A Photographers Guide to visiting Namibia

A Photographers Guide to visiting Namibia

May 26, 2022

A Photographers Guide to visiting Namibia

Home to an abundance of extraordinary wildlife, incredible landscapes and extravagant colonial architecture, Namibia is a haven for both amateur and experienced photographers alike.

From the awe-inspiring sand dunes of the Sossuvlei to the mesmerising Skeleton coast, this enchanting nation boasts a plethora of magical locations that serve as the ideal backdrop for some spectacular snaps.

Namibia is a vast and sparsely populated country so if you’re considering a photographic safari tour then knowing when to go, and crucially where to go, can save you lots of time and money. In this handy photography and travel guide we’ll outline the must-see places to visit, and we’ll also detail some helpful tips and advice so you can maximise your photography output and capture those perfect shots!

When is the best time to visit Namibia for Photography?

When is the best time to visit Namibia for Photography?

The best time to visit Namibia for photography is arguably in the dry season, from June-September. During these months there is plenty of brilliant sunshine and dreamy blue skies, as well as clear night skies that provide the perfect conditions for shooting.

During the dry months it’s also easier to view wildlife in the country’s national parks. From June-September vegetation is sparce and animals tend to congregate around the last remaining waterholes, so you’ll be able to snap away at scores of animals to your heart’s content.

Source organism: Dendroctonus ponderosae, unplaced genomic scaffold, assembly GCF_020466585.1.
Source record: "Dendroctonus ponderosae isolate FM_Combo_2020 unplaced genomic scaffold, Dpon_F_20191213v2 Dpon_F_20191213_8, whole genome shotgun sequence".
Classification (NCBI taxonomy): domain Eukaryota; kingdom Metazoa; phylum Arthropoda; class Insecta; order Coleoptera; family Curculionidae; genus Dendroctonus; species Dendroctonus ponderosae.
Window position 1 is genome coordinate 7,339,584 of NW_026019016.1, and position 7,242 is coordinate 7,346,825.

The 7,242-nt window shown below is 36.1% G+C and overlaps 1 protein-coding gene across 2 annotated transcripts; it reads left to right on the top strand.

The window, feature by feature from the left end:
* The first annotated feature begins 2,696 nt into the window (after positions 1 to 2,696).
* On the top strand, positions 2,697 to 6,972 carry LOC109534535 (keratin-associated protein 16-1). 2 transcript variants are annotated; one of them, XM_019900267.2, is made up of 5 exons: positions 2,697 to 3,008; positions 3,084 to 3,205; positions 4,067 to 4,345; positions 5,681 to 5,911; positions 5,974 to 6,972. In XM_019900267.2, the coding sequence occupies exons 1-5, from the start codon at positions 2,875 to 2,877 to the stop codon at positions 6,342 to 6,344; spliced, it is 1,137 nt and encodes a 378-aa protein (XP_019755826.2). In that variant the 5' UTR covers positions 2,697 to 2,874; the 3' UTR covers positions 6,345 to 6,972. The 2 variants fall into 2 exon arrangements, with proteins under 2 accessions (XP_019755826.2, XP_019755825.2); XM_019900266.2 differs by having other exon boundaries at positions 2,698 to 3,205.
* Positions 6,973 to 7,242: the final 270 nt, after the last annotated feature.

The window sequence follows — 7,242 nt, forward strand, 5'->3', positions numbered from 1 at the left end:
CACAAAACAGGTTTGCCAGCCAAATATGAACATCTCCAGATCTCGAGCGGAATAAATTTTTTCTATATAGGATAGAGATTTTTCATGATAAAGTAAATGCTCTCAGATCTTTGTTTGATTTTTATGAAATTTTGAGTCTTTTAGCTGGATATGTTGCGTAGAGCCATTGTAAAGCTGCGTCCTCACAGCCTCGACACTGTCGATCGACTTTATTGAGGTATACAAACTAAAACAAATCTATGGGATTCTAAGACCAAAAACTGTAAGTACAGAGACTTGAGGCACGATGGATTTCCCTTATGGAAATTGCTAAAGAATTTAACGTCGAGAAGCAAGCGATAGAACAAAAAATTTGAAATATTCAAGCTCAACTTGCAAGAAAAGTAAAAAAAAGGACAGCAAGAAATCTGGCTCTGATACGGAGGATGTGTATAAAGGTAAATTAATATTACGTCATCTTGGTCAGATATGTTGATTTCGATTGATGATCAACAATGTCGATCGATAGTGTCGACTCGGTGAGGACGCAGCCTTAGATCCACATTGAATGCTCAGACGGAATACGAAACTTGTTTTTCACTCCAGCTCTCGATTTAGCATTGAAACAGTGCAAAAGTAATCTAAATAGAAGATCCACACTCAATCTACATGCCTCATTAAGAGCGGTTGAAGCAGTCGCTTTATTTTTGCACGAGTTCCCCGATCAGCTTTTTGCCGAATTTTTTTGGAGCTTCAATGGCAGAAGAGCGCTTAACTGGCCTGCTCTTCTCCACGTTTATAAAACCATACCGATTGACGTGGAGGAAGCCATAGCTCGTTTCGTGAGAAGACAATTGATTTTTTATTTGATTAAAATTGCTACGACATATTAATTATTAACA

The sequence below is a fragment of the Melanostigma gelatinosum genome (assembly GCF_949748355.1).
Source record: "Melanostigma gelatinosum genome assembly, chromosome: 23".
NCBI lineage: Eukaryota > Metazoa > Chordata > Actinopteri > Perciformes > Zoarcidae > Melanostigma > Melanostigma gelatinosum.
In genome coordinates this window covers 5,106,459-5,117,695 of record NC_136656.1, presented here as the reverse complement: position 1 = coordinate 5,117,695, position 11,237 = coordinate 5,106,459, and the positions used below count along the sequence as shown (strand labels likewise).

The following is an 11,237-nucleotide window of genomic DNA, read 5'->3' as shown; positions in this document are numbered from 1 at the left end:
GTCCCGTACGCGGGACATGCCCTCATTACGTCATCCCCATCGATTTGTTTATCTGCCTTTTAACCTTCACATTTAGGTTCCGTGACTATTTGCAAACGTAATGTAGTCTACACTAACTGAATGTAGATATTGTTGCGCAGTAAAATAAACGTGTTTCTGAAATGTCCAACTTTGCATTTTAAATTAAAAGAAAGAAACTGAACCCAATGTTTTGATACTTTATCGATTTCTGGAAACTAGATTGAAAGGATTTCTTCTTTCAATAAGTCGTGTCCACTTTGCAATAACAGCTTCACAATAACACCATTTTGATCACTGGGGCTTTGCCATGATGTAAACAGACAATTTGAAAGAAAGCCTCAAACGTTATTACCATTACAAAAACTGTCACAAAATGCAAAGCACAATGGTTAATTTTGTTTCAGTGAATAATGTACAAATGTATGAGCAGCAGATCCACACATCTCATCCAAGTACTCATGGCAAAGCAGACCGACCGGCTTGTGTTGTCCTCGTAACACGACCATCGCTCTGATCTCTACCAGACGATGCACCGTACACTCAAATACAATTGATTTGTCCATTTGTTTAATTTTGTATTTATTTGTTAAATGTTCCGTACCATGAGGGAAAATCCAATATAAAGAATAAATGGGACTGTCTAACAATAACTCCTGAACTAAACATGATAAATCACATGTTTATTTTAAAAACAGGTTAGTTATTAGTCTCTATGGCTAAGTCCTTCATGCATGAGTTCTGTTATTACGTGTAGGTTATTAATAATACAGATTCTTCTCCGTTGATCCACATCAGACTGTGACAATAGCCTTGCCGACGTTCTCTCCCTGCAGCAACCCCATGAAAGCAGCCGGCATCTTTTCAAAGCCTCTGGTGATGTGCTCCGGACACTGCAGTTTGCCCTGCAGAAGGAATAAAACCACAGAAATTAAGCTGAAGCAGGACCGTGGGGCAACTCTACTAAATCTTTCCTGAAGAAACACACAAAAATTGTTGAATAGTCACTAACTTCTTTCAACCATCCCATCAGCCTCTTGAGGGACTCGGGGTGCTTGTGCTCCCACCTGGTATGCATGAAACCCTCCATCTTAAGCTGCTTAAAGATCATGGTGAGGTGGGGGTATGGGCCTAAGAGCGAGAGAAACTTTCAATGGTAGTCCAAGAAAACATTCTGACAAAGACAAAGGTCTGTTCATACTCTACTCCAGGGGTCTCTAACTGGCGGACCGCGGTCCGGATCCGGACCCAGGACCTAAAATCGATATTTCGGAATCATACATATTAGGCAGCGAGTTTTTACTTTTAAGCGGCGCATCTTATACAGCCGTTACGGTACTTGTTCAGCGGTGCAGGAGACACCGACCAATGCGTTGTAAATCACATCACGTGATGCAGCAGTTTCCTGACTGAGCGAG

If you’re unable to travel during the dry season then the local summer (between December- March), can also be a great time to visit for photography enthusiasts. Temperatures and humidity at this time of year are higher than in other months, often inducing rain and even thunderstorms as a result. However, the rain can make the landscapes and countryside appear even more scenic and you’ll also be able to incorporate some dramatic clouds into your photos.

The Best Places to Visit for Photography in Namibia

Namib-Naukluft  National Park

Namib-Naukluft National Park

Stretching across huge swathes of Namibia’s southern coast you’ll find the iconic Namib-Naukluft National Park, an area that encompasses some of the world’s largest sand dunes and even the planet’s oldest desert: The Namib.

Sossusvlei, which is located in southern Namib, is renowned for its array of majestic red sand dunes, including the famous Dune 7. Towering at over 1,250 feet, this dune attracts thousands of photography enthusiasts each year, all eager to capture some magical snaps of this incredible sand formation. The early morning and late evening are the best time to shoot the dunes, when the low-angle sunlight illuminates the striking red and orange hues.

To access the Soussvlei dunes enter via the Sesriem gate, which is located around 40 miles from the formations. The gate at Sesriem opens at sunrise and closes at sunset.

Etosha National Park

Etosha National Park

If wildlife photography is more of your penchant, then no trip to Namibia would truly be complete without visiting Etosha National Park, commonly regarded as the greatest wildlife sanctuary in the country.